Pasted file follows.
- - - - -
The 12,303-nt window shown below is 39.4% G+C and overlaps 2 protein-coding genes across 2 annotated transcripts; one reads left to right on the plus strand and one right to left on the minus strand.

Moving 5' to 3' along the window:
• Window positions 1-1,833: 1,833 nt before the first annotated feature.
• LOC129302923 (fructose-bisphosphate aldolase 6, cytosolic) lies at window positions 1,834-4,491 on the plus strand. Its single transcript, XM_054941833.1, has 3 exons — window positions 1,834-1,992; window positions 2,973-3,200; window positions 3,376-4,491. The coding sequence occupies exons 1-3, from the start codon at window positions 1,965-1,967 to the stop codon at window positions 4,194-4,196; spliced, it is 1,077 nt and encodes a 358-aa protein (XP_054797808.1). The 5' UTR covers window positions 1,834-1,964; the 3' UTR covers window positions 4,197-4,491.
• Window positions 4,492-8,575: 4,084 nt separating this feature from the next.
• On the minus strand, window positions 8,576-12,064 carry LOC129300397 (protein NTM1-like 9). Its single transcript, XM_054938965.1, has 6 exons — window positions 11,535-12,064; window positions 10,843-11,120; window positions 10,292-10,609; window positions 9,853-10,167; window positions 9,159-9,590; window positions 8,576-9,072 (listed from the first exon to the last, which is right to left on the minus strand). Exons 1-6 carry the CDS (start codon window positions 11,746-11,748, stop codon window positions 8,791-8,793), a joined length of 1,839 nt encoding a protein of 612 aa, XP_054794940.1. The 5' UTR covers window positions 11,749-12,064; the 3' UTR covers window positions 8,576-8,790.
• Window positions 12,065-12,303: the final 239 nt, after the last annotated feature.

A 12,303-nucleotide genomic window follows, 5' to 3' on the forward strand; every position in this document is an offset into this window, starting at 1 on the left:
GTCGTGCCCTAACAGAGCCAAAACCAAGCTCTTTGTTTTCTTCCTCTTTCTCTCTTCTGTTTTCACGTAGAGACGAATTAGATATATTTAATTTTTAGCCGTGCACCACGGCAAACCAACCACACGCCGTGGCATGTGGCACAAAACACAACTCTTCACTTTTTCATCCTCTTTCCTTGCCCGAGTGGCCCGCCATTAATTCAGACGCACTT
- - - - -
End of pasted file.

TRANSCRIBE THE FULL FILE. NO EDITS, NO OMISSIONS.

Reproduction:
The 12,303-nt window shown below is 39.4% G+C and overlaps 2 protein-coding genes across 2 annotated transcripts; one reads left to right on the plus strand and one right to left on the minus strand.

Moving 5' to 3' along the window:
• Window positions 1-1,833: 1,833 nt before the first annotated feature.
• LOC129302923 (fructose-bisphosphate aldolase 6, cytosolic) lies at window positions 1,834-4,491 on the plus strand. Its single transcript, XM_054941833.1, has 3 exons — window positions 1,834-1,992; window positions 2,973-3,200; window positions 3,376-4,491. The coding sequence occupies exons 1-3, from the start codon at window positions 1,965-1,967 to the stop codon at window positions 4,194-4,196; spliced, it is 1,077 nt and encodes a 358-aa protein (XP_054797808.1). The 5' UTR covers window positions 1,834-1,964; the 3' UTR covers window positions 4,197-4,491.
• Window positions 4,492-8,575: 4,084 nt separating this feature from the next.
• On the minus strand, window positions 8,576-12,064 carry LOC129300397 (protein NTM1-like 9). Its single transcript, XM_054938965.1, has 6 exons — window positions 11,535-12,064; window positions 10,843-11,120; window positions 10,292-10,609; window positions 9,853-10,167; window positions 9,159-9,590; window positions 8,576-9,072 (listed from the first exon to the last, which is right to left on the minus strand). Exons 1-6 carry the CDS (start codon window positions 11,746-11,748, stop codon window positions 8,791-8,793), a joined length of 1,839 nt encoding a protein of 612 aa, XP_054794940.1. The 5' UTR covers window positions 11,749-12,064; the 3' UTR covers window positions 8,576-8,790.
• Window positions 12,065-12,303: the final 239 nt, after the last annotated feature.

A 12,303-nucleotide genomic window follows, 5' to 3' on the forward strand; every position in this document is an offset into this window, starting at 1 on the left:
GTCGTGCCCTAACAGAGCCAAAACCAAGCTCTTTGTTTTCTTCCTCTTTCTCTCTTCTGTTTTCACGTAGAGACGAATTAGATATATTTAATTTTTAGCCGTGCACCACGGCAAACCAACCACACGCCGTGGCATGTGGCACAAAACACAACTCTTCACTTTTTCATCCTCTTTCCTTGCCCGAGTGGCCCGCCATTAATTCAGACGCACTT